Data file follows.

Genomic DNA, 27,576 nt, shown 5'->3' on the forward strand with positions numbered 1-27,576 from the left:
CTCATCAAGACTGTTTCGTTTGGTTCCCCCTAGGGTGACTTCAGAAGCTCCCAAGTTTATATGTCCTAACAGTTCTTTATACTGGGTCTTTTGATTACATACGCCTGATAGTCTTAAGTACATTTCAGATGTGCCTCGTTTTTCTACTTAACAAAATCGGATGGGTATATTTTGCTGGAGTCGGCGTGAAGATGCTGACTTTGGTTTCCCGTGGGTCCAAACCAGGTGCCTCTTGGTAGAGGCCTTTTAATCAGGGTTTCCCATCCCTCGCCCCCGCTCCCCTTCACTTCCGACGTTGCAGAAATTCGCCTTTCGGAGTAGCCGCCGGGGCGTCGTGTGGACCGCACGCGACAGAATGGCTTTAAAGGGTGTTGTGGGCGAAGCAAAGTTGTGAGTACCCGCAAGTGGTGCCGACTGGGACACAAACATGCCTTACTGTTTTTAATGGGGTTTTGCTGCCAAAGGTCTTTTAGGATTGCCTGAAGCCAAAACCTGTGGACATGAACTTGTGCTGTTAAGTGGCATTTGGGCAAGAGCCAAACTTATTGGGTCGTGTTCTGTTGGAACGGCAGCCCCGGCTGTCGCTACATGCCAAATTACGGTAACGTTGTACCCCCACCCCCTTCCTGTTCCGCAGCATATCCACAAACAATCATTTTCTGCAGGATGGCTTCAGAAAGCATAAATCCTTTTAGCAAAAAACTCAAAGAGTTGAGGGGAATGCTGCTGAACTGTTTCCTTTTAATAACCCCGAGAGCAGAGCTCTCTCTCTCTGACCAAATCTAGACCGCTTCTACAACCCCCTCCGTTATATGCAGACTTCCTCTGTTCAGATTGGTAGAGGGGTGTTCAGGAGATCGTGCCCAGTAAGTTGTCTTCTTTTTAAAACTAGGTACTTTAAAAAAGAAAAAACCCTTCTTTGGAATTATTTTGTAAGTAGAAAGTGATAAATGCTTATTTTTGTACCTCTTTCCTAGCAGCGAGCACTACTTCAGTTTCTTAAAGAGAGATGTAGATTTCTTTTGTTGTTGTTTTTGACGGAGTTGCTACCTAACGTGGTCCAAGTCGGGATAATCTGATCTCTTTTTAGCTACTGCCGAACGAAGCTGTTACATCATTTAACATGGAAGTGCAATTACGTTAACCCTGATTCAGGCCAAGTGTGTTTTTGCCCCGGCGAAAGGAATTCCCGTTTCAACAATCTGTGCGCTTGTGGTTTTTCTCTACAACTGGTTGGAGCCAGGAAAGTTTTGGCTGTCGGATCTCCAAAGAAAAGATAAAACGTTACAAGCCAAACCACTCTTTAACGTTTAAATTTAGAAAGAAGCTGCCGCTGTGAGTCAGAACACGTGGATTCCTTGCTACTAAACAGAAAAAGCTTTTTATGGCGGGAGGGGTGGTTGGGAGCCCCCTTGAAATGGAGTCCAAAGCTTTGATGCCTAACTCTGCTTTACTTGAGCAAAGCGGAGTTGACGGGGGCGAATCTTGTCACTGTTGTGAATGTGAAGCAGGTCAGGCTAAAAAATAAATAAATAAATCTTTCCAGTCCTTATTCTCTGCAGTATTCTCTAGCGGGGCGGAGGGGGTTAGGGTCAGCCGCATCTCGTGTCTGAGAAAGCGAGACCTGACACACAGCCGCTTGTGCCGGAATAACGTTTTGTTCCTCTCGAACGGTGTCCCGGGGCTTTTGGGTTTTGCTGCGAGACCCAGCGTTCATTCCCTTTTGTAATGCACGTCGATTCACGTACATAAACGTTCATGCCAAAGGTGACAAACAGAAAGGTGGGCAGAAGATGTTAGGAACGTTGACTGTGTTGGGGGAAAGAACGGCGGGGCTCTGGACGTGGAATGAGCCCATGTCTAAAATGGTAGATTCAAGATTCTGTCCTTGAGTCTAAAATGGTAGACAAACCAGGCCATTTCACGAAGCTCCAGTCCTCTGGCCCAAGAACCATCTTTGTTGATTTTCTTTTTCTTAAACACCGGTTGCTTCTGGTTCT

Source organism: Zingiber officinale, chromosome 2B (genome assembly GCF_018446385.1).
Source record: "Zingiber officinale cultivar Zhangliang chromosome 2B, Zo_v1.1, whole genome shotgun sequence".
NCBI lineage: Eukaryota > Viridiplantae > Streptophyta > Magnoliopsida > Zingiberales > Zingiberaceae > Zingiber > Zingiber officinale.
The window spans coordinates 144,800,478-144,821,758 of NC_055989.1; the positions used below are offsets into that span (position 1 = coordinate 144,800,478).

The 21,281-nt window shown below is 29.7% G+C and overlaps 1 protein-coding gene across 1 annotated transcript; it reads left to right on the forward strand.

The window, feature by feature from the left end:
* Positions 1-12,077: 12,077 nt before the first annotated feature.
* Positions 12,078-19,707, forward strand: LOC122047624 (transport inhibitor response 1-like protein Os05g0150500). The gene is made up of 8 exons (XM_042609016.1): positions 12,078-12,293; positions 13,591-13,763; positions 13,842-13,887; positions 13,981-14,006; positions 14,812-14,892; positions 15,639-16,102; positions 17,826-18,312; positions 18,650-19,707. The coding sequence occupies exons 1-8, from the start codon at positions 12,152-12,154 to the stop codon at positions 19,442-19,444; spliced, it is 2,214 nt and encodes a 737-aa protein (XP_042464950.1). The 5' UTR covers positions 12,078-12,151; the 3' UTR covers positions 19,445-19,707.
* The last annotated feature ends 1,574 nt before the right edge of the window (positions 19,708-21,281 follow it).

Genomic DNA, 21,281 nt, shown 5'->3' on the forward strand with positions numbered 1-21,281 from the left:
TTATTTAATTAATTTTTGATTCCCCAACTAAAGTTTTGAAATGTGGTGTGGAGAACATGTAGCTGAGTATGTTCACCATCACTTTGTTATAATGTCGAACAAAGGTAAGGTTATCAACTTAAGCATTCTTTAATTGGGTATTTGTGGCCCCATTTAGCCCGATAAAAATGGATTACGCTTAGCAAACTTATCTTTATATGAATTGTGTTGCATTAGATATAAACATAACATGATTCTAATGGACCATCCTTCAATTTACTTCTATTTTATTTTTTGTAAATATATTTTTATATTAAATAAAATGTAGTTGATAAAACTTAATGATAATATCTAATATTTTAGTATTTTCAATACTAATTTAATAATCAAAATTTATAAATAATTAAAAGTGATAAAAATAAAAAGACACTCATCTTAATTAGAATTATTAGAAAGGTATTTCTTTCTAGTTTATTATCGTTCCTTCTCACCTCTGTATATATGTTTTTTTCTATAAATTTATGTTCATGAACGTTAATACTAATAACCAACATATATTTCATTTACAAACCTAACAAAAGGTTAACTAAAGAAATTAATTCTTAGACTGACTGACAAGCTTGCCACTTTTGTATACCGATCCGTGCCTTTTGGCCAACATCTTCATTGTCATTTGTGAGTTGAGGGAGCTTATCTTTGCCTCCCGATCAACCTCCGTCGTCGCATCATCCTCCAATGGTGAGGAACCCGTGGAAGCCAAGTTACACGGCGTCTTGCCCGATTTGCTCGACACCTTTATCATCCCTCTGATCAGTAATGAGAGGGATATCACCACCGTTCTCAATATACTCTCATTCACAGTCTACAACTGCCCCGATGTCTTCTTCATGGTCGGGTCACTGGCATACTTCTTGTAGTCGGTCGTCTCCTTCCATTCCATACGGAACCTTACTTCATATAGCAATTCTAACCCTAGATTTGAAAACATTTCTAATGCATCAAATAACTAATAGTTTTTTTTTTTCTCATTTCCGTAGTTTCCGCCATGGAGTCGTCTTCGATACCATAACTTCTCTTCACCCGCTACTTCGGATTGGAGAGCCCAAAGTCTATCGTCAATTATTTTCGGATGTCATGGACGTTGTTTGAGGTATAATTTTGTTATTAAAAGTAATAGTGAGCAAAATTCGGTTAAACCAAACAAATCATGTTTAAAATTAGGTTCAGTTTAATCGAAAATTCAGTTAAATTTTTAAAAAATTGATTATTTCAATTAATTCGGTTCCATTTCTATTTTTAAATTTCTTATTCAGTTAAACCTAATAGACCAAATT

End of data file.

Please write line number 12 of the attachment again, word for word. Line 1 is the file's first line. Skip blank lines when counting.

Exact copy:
Genomic DNA, 21,281 nt, shown 5'->3' on the forward strand with positions numbered 1-21,281 from the left: